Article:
The representation of an attorney of record in a divorce action is generally completed when the final decree is entered. When children and alimony are involved, it is usual for the case to be reopened for supplemental proceedings, but the lack of certainty that the attorney of record in the divorce action continues to represent his client has caused confusion. When, however, the attorney of record is directly contacted and he represents by words or action that he is still the attorney of record, the intent of the amended statute has been complied with. The amendment to the statute might well have read:

‘For such purpose service upon the attorney of record shall not be sufficient unless such attorney makes it clear that he continues to be the attorney of record.’

An attorney is an officer of the court. It is not asserted nor remotely suggested that Mr. Hirsch obtained the stipulation for the sole purpose of giving appellant time to make up her mind whether she expected to retain him or someone else. In obtaining the stipulation, Mr. Hirsch led the attorney for the other side and the court to believe and each had a right to assume, that Mr. Hirsch would not purport to act for appellant if he had not been authorized to do so. This assumption is fortified by the undisputed admission in the record that Mr. Hirsch knew he could successfully make a motion to vacate the order herein appealed from if he made an affidavit in support of such motion, stating that he was never authorized by his wife and client to request and make a stipulation for a continuance—or had such authority only to obtain time to give her a chance to employ some other attorney. The fact that no such motion or affidavit was made, clearly the relief to which appellant might be entitled, (Code of Civil Procedure, ss 416.1, 473) is abundant verification of the fact that Mr. Hirsch was authorized to appear and act for appellant on the Order to Show Cause.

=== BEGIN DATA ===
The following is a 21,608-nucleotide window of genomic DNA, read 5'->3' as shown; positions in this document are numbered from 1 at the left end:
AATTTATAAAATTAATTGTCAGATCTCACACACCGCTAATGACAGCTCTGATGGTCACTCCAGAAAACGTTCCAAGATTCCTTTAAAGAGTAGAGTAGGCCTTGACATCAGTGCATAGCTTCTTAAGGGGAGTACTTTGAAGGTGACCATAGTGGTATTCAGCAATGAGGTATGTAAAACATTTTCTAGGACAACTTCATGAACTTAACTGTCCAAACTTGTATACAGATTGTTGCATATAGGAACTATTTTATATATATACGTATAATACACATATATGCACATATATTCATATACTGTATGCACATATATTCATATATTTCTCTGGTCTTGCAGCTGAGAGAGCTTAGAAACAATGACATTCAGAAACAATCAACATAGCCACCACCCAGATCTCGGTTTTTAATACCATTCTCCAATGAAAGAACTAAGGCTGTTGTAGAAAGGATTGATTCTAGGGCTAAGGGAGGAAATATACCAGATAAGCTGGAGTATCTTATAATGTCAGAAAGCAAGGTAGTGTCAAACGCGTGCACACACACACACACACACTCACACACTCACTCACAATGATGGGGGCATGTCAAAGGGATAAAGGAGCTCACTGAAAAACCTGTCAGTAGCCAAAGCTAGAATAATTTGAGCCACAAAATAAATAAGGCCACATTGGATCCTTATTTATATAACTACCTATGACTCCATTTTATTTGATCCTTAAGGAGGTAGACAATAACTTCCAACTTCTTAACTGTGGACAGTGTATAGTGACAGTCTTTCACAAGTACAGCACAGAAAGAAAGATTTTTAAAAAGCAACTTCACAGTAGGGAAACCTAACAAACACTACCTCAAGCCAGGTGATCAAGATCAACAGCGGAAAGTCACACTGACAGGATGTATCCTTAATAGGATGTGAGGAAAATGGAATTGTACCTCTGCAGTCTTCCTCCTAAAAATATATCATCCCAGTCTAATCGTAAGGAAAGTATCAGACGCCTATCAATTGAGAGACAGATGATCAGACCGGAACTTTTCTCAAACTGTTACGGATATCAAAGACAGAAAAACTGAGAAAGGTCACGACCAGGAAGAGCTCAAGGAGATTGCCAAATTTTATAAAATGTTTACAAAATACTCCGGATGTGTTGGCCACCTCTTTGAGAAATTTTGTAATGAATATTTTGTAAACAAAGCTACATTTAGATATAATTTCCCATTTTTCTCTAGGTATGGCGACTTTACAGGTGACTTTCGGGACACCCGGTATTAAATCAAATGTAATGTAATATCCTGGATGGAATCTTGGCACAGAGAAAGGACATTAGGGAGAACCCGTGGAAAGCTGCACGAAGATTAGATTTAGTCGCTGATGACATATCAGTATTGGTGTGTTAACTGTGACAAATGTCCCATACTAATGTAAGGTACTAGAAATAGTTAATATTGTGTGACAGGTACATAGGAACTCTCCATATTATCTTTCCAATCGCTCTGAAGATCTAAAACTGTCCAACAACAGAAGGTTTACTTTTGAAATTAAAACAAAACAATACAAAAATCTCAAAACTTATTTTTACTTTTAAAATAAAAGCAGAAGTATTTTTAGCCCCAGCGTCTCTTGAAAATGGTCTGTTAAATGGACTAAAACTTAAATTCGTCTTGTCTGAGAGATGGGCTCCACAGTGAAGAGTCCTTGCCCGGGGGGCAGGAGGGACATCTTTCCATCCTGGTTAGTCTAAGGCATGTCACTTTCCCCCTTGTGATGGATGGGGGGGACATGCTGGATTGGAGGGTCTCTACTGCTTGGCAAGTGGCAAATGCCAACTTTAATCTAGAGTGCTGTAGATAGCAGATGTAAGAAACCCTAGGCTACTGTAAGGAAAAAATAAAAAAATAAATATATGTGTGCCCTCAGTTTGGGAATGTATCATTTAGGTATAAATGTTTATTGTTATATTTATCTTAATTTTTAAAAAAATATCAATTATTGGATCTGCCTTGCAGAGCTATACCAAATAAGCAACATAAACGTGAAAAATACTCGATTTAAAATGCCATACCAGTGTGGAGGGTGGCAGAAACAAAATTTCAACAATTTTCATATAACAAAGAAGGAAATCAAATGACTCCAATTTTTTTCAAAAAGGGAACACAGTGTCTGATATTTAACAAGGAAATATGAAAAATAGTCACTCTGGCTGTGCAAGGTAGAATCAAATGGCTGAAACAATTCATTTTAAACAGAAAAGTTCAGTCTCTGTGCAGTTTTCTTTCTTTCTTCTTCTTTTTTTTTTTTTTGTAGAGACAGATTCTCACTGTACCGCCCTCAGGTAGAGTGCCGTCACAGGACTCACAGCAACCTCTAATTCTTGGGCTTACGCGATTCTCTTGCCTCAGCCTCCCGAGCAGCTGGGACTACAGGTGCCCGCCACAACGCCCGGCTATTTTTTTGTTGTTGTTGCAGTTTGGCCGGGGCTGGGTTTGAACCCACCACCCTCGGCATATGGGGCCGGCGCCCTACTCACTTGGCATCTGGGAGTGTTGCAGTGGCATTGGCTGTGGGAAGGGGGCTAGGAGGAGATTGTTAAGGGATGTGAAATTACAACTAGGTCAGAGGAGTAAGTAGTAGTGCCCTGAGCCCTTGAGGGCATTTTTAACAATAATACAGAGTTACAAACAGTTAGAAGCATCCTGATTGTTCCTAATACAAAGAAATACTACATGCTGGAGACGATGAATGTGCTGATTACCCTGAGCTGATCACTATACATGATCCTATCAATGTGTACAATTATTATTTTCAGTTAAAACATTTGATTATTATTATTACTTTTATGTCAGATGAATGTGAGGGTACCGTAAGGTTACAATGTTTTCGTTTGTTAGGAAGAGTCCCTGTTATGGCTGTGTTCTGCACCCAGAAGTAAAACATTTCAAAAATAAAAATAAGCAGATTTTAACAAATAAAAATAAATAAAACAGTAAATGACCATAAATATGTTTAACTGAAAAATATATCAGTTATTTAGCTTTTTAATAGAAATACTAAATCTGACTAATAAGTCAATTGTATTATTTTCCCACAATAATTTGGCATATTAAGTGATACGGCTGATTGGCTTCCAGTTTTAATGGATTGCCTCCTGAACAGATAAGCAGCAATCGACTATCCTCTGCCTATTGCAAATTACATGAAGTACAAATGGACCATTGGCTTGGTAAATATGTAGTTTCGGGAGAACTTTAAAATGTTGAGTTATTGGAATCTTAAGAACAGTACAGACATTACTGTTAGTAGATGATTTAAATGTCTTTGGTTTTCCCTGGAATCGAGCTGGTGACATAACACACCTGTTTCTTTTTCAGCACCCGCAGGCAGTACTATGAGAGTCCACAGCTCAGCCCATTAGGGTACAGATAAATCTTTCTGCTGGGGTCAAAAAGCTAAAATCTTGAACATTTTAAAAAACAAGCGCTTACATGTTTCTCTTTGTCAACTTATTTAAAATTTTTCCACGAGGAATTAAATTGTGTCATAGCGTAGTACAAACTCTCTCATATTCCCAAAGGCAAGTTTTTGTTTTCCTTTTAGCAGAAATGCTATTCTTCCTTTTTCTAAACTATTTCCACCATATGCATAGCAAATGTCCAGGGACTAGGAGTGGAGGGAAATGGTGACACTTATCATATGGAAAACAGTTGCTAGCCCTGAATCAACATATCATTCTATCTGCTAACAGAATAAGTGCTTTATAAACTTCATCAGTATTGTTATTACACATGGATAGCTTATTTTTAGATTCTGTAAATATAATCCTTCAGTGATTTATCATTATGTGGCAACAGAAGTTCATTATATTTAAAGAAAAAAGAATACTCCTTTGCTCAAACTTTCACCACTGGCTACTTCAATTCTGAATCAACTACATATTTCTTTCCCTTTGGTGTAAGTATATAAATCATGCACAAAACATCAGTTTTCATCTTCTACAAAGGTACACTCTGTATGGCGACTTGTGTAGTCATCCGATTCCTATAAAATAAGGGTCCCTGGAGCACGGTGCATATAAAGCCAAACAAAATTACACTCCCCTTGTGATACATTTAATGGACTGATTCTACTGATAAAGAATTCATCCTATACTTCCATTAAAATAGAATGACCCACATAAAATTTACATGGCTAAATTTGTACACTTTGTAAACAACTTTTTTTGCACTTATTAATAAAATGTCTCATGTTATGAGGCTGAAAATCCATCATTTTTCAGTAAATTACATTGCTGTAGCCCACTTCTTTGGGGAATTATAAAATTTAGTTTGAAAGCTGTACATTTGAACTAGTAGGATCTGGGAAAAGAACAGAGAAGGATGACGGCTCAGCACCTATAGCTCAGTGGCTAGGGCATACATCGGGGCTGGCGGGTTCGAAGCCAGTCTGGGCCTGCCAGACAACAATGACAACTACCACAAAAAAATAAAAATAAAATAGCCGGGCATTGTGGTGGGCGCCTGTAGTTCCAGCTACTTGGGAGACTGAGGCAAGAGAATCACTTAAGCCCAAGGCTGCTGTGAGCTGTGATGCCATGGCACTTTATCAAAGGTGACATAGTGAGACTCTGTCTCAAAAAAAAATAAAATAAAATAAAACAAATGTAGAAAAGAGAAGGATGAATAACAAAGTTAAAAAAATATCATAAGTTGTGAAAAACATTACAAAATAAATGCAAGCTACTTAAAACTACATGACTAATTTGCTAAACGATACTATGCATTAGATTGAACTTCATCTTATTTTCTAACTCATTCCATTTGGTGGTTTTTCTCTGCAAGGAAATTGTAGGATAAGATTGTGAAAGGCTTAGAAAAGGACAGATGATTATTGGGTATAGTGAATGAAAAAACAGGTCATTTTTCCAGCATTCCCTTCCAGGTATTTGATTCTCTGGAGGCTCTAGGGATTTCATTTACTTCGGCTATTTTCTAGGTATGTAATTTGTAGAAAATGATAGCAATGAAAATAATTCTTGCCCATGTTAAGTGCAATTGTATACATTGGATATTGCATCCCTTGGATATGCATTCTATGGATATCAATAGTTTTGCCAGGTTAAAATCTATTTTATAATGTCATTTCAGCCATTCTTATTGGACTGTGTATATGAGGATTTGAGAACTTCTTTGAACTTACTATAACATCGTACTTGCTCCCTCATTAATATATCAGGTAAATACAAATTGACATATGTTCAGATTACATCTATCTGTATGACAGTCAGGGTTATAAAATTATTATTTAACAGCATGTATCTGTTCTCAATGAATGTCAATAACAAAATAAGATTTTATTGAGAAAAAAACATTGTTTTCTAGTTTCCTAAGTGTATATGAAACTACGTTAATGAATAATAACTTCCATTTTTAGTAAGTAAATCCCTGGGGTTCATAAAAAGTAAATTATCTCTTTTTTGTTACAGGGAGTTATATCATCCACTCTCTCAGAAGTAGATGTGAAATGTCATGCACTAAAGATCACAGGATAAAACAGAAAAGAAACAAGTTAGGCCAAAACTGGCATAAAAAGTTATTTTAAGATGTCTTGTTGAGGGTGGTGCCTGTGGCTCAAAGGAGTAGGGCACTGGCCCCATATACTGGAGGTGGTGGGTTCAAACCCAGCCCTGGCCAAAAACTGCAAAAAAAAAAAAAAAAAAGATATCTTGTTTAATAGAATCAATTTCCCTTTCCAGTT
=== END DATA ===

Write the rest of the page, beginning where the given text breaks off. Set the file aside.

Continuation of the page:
The situation at bench is not similar to that in Sternbeck and Lettenmaier, where it clearly appears that there was defective service of a summons in a newly commenced action and no jurisdiction of the party defectively served had ever been obtained.

Assuming that the strict requirement of section 416 of the Code of Civil Procedure in respect of personal service of summons is applicable to the service required, under section 147 of the Civil Code, an assumption, which is certainly arguable there is no statute nor provision of law which prevents a party from voluntarily appearing in an action. In fact, the law provides to the contrary. Section 416 (Code of Civil Procedure) provides in part: ‘The voluntary appearance of a defendant is equivalent to personal service of the summons and copy of the complaint upon him.’

The facts at bench warrant a holding that there was an authorized appearance by appellant.

The order is affirmed.


1.  The Clerk's Transcript shows that the Order to Show Cause was set for hearing on April 10. The Reporter's Transcript shows that the hearing was held on April 17. It does not reflect affirmatively that the continuance was granted at the request of appellant's lawyer-husband. The statement is made in respondent's brief ‘in telephone conversations * * * Attorney Hirsch requested * * * hearing be continued for one week, * * * the hearing was scheduled for April 17, 1967.’ This assertion is not denied.The Reporter's Transcript shows that respondent testified in part:‘Q When you say you have been allowed to see her, what has transpired when you have attempted to see her?‘A Oh, Don Hirsch, her attorney, would say, ‘Just skip it this weekend, we are going to be out of town this weekend.’ * * *.‘A Yes, I've had conversations with both Don Hirsch and Joan Hirsch. Joan will say, ‘I can't talk to you about this matter, we have a present litigation going.’ And she says, ‘Mr. Hirsch has told you that we can't talk to you about this any longer, and you are not to see the child until we have the court action.‘‘

2.  Mr. Tomlinson, respondent's attorney, officed in Chino, where respondent apparently lived. Appellant and her attorney reside in Los Angeles. The Order to Show Cause was set for hearing in Los Angeles.

ROTH, Presiding Justice.

HERNDON and FLEMING, JJ., concur.